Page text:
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In vivo functionalization of diatom biosilica frustules by genetic manipulation requires careful consideration of the overall structure and function of complex fusion proteins. Although we previously had transformed Thalassiosira pseudonana with constructs containing a single domain antibody (sdAb) raised against the Bacillus anthracis Sterne strain, which detected an epitope of the surface layer protein EA1 accessible in lysed spores, we initially were unsuccessful with constructs encoding a similar sdAb that detected an epitope of EA1 accessible in intact spores and vegetative cells. This discrepancy limited the usefulness of the system as an environmental biosensor for B. anthracis. We surmised that to create functional biosilica-localized biosensors with certain constructs, the biosilica targeting and protein trafficking functions of the biosilica-targeting peptide Sil3T8 had to be uncoupled. We found that retaining the ER trafficking sequence at the N-terminus and relocating the Sil3T8 targeting peptide to the C-terminus of the fusion protein resulted in successful detection of EA1 with both sdAbs. Homology modeling of antigen binding by the two sdAbs supported the hypothesis that the rescue of antigen binding in the previously dysfunctional sdAb was due to removal of steric hindrances between the antigen binding loops and the diatom biosilica for that particular sdAb.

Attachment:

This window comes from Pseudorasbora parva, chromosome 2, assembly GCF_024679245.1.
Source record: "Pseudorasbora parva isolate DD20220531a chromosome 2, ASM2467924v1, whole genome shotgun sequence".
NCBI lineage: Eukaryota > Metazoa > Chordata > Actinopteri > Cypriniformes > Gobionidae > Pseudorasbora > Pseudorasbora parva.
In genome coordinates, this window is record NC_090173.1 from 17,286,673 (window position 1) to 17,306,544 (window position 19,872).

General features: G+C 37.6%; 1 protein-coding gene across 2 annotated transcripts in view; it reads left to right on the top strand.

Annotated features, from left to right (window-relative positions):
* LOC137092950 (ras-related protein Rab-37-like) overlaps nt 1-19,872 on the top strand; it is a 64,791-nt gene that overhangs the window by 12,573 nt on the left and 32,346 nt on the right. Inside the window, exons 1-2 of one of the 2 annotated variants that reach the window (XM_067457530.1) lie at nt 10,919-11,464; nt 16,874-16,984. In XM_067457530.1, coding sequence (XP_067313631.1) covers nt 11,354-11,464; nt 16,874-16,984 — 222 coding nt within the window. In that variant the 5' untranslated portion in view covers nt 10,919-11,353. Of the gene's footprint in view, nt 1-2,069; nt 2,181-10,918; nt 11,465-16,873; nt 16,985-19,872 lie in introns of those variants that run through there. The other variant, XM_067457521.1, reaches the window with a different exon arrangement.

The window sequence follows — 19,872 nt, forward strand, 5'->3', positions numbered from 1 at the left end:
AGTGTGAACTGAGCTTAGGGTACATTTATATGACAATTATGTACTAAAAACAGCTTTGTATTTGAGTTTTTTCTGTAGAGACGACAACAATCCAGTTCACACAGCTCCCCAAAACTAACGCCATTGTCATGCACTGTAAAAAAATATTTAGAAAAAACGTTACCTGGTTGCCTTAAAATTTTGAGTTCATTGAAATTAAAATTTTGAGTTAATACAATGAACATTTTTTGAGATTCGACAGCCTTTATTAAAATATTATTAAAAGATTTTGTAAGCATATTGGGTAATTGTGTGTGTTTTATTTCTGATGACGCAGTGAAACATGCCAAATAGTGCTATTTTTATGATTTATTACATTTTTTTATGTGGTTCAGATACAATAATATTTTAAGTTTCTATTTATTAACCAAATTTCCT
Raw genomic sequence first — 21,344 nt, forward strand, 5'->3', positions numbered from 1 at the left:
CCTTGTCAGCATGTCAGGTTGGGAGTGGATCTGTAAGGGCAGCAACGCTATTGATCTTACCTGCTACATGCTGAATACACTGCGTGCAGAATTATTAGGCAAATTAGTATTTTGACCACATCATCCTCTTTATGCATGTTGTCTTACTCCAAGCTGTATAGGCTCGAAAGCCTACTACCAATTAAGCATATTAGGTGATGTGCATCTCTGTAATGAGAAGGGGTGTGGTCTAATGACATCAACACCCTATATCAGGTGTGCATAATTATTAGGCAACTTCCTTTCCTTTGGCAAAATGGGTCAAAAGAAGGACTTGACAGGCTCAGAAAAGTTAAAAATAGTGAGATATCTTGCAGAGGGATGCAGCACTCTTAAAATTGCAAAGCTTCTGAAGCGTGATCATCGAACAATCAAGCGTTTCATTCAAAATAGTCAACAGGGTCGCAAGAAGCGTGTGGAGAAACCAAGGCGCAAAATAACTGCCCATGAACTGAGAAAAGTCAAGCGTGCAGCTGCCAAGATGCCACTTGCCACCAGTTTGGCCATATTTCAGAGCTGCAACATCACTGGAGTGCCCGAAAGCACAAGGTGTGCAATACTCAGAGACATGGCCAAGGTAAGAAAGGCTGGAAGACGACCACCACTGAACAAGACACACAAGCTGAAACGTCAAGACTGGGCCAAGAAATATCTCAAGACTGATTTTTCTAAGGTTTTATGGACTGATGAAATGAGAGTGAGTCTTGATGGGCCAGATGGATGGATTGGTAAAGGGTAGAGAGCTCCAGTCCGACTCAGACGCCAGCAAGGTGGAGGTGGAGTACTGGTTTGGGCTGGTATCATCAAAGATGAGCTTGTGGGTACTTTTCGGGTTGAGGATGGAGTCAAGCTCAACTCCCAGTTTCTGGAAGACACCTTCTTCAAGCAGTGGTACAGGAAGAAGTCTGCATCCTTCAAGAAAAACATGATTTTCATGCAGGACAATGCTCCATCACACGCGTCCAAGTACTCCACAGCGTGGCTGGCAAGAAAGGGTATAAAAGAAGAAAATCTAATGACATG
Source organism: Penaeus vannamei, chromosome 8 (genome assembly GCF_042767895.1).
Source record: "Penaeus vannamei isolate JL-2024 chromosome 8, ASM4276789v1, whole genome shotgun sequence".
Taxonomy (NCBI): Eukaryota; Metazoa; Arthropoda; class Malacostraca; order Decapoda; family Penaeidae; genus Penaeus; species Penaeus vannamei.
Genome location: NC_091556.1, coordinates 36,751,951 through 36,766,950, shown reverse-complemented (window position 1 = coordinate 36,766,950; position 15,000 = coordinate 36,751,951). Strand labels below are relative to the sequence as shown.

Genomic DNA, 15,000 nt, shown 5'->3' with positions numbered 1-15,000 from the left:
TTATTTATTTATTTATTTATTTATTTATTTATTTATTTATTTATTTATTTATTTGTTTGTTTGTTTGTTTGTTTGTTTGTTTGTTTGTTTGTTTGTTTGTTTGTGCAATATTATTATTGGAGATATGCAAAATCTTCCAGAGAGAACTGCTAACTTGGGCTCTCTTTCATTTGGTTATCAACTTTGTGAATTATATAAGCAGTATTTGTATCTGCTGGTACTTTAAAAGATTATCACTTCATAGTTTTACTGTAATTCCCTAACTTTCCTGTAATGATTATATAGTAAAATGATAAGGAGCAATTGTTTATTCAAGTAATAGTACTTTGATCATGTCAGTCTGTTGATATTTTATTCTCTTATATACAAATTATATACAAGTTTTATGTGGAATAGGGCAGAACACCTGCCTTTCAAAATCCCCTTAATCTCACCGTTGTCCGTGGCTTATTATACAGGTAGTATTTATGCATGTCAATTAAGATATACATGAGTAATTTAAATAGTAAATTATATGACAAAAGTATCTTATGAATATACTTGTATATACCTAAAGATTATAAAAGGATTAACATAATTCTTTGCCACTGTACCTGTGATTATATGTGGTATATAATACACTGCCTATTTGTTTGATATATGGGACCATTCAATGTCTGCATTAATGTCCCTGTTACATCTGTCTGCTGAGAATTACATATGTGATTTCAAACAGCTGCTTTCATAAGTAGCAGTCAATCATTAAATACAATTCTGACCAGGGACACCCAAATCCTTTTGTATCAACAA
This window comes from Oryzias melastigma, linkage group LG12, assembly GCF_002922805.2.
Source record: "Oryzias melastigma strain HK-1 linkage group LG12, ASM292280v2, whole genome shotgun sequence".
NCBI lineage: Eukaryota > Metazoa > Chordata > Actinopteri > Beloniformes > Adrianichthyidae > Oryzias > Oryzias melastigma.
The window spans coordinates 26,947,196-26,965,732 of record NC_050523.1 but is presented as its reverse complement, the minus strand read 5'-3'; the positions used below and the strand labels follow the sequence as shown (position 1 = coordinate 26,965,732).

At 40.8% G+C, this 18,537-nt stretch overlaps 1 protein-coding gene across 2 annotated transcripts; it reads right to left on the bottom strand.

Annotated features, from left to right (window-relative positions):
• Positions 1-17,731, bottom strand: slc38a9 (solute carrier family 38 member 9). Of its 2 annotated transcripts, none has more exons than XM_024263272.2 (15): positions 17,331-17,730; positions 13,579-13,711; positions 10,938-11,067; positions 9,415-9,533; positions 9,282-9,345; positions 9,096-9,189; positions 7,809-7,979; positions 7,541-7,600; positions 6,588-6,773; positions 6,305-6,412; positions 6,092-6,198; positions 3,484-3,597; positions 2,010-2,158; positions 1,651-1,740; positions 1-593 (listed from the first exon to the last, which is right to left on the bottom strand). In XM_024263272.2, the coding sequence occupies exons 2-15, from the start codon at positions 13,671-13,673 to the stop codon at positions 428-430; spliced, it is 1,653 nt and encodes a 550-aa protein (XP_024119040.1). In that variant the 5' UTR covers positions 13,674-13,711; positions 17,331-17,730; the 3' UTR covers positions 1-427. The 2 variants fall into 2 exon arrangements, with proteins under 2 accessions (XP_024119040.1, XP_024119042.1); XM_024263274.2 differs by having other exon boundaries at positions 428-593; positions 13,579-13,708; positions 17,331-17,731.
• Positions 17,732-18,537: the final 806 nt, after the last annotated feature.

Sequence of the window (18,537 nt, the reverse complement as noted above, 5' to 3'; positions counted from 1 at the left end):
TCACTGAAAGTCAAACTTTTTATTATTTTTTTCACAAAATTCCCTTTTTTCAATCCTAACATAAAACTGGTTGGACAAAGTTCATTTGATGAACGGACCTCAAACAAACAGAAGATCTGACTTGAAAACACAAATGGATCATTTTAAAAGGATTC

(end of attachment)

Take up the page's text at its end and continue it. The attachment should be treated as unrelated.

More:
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diatom, biosilica, biosensor, anthrax, biotechnology, molecular biology